February 4, 2015 / 12:43 PM / in 3 years

GM reports higher-than-expected profit despite recall costs

DETROIT (Reuters) - General Motors Co (GM.N) on Wednesday posted fourth-quarter earnings far above analysts’ expectations as strong sales of high-margin SUVs and trucks in North America helped offset record recall costs there, and its shares rose 3 percent.

A man walks past a row of General Motors vehicles at a Chevrolet dealership on Woodward Avenue in Detroit, Michigan April 1, 2014. REUTERS/Rebecca Cook

Chief Financial Officer Chuck Stevens told reporters that profitability would improve in all geographic markets in 2015 and that the company was “very much on the path to 10 percent margins (in North America) in 2016.”

North American profit margins for 2014 were 6.5 percent. Excluding the additional costs for a record vehicle recall, they would have been 8.9 percent, GM said.

GM said it planned to raise its dividend by 20 percent, a move many shareholders have been pushing the company to do.

Stevens told Reuters that further return of capital to investors could happen later this year, as soon as the company resolves legal issues involving the recall of a defective ignition switch linked to at least 51 deaths.

Excluding special items, the largest U.S. automaker earned $1.19 per share in the quarter, compared with the analysts’ average estimate of 83 cents, according to Thomson Reuters I/B/E/S.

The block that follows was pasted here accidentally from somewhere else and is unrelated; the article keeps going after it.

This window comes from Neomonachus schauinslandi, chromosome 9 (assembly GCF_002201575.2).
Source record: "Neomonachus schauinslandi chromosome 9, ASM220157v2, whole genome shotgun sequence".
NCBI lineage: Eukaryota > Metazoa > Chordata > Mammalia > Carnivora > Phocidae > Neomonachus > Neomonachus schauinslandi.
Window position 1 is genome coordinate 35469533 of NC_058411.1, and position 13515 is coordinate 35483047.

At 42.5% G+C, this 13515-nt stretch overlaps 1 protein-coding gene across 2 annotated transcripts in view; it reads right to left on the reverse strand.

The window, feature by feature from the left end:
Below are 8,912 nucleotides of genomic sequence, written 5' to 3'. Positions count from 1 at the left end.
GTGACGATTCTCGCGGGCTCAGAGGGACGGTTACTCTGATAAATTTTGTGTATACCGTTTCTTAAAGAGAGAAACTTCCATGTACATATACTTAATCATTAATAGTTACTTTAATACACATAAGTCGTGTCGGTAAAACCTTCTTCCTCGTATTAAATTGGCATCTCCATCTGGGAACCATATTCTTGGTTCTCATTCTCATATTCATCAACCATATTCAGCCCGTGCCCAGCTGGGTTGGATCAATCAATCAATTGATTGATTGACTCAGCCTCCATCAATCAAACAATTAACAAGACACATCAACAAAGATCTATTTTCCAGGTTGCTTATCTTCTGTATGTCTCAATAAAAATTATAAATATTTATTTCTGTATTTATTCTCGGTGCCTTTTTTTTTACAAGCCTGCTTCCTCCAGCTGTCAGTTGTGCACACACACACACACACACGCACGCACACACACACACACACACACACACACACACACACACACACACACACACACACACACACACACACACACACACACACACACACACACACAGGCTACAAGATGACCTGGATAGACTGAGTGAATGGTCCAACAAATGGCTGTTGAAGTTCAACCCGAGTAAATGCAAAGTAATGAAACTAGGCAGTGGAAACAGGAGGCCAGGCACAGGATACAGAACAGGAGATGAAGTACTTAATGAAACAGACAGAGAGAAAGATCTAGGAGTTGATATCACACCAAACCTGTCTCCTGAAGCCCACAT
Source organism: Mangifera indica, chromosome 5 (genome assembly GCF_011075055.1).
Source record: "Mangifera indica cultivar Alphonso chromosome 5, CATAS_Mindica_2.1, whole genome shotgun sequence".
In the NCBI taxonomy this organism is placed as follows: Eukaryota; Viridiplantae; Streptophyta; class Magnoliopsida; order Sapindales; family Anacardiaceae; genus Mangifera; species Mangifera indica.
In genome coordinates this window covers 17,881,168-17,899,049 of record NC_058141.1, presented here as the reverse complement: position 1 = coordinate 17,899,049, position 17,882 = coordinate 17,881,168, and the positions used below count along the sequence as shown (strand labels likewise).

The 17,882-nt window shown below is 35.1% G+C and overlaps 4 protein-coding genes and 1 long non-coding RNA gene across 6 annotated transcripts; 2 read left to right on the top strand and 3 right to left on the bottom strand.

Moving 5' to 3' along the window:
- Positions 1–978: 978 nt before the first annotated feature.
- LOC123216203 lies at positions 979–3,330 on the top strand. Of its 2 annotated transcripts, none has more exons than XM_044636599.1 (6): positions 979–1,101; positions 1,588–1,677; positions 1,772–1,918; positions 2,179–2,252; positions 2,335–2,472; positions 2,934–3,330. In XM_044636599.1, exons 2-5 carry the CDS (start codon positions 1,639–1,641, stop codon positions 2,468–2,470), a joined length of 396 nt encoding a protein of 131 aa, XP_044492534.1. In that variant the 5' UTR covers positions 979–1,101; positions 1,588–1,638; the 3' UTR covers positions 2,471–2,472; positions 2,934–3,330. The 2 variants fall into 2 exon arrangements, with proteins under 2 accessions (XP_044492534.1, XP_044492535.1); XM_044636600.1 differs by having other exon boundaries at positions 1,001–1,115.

Net income rose to $1.1 billion, or 66 cents a share, from $900 million, or 57 cents a share, a year earlier.

Without the recall costs, 2014 operating profit of $6.5 billion would have been $2.8 billion higher and net income per share of $1.65 would have been $1.07 higher, GM said.

Once again, North America accounted for almost all of quarterly earnings, which Stevens credited to increased sales of full-sized SUVs and pickup trucks. Profit on these larger vehicles dwarf those of smaller cars.

Operating profit was $2.2 billion for North America, compared with $2.4 billion companywide.

GM will pay annual bonuses of up to $9,000 to each of its U.S.-based United Auto Workers union employees, up from $7,500 a year ago. The 2014 bonus is the highest ever given by the company.

Fourth-quarter revenue fell to $39.6 billion from $40.5 billion and missed analysts’ estimates of $40.12 billion.

GM posted a quarterly operating loss of $400 million in Europe, unchanged from a year earlier. Its annual loss in Europe widened to $1.4 billion from $900 million in 2013.

Stevens affirmed GM’s expectations of posting a profit in Europe in 2016.

Shares of GM were up 3 percent at $35 in morning trading.

Additional reporting by Ben Klayman; Editing by Lisa Von Ahn

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